Yesterday a Trump supporter from Florida, Paul Allard Hodgkins was the first defendant charged with a felony to be sentenced for the January 6 attack on the US Capitol.
Judge Randolph Moss imposed a prison term of 8 months, less than the 18 months the government requested. Before sentence was imposed, Hodgkins addressed the judge telling him that he had stopped drinking, joined a church, gave blood, was doing community service and participating in a therapy program.
It also seems that Hodgkins is a cat lover.
Last month another participant in the Capitol riot, 49-year-old grandmother Anna Morgan-Lloyd pleaded guilty to a misdemeanor charge and was sentenced to probation.
Sentencing of Anna Morgan-Lloyd for her part in January 6 attack on US Capitol / judge Royce Lamberth
In what is being called the largest criminal investigation in US history over 500 people have been charged. And with tens of thousands of hours of video evidence these cases will drag on for a long time to come.
US District judge Amit Mehta holds hearing for dozen Oath Keepers
Proud Boy Charles Donohoe arraignment via zoom
Proud Boys leaders Ethan Nordean and Joe Biggs appear via zoom before US District judge Timothy J. Kelly
Senate page hands question to parliamentarian
The second impeachment trial of now former president Trump took but five days, four of which are documented in these few sketches. Access to the Senate gallery was restricted because of the COVID19 pandemic which meant that we were rotated in for about twenty minutes every couple hours or so. Nevertheless the staff of the Radio-TV gallery were incredibly helpful and accommodating as always. I just hope to never sketch another impeachment.
One third of GOP seats empty during House managers’ args
Sen. Hawley ( feet up? )
House manager Rep. Swalwell and Republican senators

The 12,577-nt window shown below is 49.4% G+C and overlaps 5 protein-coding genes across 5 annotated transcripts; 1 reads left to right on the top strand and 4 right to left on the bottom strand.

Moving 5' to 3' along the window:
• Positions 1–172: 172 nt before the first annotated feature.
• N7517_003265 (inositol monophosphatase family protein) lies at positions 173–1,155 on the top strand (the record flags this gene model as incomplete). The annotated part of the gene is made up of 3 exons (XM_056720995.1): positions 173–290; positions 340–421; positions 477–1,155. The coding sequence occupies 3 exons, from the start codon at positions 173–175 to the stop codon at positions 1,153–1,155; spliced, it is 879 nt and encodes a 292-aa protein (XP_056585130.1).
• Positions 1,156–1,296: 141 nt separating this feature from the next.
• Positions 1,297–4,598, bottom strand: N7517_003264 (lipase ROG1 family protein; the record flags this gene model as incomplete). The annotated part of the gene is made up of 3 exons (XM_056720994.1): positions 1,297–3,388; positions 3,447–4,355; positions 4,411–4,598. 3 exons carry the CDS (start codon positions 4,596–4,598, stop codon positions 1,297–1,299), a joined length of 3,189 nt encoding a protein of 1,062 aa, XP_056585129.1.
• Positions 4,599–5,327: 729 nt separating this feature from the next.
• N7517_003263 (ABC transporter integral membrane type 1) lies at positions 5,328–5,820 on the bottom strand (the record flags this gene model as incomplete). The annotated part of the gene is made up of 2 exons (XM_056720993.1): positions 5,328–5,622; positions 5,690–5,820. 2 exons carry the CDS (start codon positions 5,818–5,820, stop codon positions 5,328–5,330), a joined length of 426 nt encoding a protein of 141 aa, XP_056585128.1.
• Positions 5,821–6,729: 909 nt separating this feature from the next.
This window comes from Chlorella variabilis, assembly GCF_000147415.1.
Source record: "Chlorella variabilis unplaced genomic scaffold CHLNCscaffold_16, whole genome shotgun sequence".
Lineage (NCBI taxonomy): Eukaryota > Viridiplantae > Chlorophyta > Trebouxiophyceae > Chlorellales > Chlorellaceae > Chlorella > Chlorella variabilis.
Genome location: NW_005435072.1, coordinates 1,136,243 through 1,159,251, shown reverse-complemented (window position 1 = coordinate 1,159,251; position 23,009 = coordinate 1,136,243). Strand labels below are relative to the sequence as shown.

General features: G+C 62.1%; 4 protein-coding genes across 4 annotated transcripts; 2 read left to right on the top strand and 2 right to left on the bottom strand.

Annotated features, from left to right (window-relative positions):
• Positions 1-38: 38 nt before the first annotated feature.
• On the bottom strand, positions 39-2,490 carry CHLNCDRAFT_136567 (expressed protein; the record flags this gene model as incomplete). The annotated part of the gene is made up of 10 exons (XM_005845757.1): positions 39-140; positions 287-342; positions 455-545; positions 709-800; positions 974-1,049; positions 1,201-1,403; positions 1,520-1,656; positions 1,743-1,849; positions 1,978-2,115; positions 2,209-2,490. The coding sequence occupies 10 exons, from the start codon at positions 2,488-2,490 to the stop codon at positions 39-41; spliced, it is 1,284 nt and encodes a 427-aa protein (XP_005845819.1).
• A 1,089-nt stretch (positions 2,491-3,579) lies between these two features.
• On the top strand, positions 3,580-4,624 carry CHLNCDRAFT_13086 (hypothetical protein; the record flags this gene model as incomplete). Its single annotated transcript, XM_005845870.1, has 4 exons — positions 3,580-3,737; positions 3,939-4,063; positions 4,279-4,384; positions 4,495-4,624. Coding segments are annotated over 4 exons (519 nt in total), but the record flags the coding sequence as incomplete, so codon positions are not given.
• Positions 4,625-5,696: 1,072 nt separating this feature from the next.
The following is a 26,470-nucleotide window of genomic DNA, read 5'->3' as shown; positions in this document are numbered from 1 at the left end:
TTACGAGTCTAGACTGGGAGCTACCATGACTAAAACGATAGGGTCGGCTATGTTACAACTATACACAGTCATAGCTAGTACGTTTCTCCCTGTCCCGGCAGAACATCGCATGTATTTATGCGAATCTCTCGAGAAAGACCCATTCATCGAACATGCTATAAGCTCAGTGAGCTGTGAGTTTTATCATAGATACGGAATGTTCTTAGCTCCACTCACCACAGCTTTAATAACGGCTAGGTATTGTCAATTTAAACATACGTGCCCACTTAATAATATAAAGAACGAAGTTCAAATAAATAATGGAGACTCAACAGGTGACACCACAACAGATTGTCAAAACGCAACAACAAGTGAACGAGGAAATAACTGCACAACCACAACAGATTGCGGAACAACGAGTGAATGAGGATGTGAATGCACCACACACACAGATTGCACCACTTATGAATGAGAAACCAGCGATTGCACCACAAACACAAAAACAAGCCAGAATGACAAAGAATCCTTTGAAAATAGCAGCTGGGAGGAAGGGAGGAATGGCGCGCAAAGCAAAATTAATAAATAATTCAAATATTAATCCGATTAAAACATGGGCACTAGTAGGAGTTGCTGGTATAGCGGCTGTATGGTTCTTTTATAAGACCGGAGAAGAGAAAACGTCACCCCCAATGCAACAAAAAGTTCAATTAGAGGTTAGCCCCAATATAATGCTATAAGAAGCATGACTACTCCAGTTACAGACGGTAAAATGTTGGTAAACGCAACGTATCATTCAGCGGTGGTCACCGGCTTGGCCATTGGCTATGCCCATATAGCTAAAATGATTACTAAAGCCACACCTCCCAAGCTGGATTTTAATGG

Senators Burr ( no socks ) and Fischer
Empty public gallery
Senators Cassidy ( taking notes ) and Cruz
Lindsey Graham has first GOP question
GOP Senator Braun reading magazine during House managers’ closing argument.
Trump defense attorney Michael Van Der Veen and House manager Stacy Plaskett shortly before announcement of stipulation on witness.
Senators huddle following vote to allow witnesses.
With one third of the Supreme Court now comprised of Trump appointed justices there was fear that last Tuesday’s election might end up being decided by the justices. That now seems unlikely given the margins, much to the relief of the Court I imagine.
The Justices continue to hear arguments by telephone conference, though probably not on the receivers pictured above. Below are sketches done from photos arguing counsel were kind enough to send me.
Sarah M. Harris for petitioner
Sanjay Narayan for respondent
David M. Shapiro for petitioner
Mississippi Deputy Solicitor General Krissy C. Nobile
Kannon Shanmugam for petitioner
Neal Katyal for repondents
Lori Windham, with co-counsel Mark Rienzi, for petitioner
David Zimmer for petitioner
Patrick M. Jaicomo for respondent
Texas Solictor General Kyle D. Hawkins
California Solicitor General Michael J. Mongan
Roger Stone’s sentencing became big news when, last week, all four Justice Department lawyers who had prosecuted the case quit after their sentencing memorandum was withdrawn the day after Trump tweeted that it was unfair and too harsh. Attorney General Barr said there was no communication with the White House on the decision to intervene, and went so far as to protest (methinks too much?) that the president’s tweeting made it difficult for him to do his job. A new watered-down sentencing recommendation was produced, and signed by Assistant US Attorney John Crabb.
Asked by Judge Amy Berman Jackson whether he actually wrote the second filing, AUSA Crabb demurred saying, “I’m not at liberty to discuss the internal deliberations in DOJ.”
In the end Judge Jackson imposed a sentence of forty months, well below the seven to nine years initially recommended, but not before chastising at length both Stone and the Department of Justice.
Here are the final sketches from the Trump impeachment trial, plus a few from the State of the Union the night before the final vote, created on assignment for the New York They appear with commentary on the NYT site here.
Correction: These are not actually the cubbyholes used by senators, those are in the cloakrooms.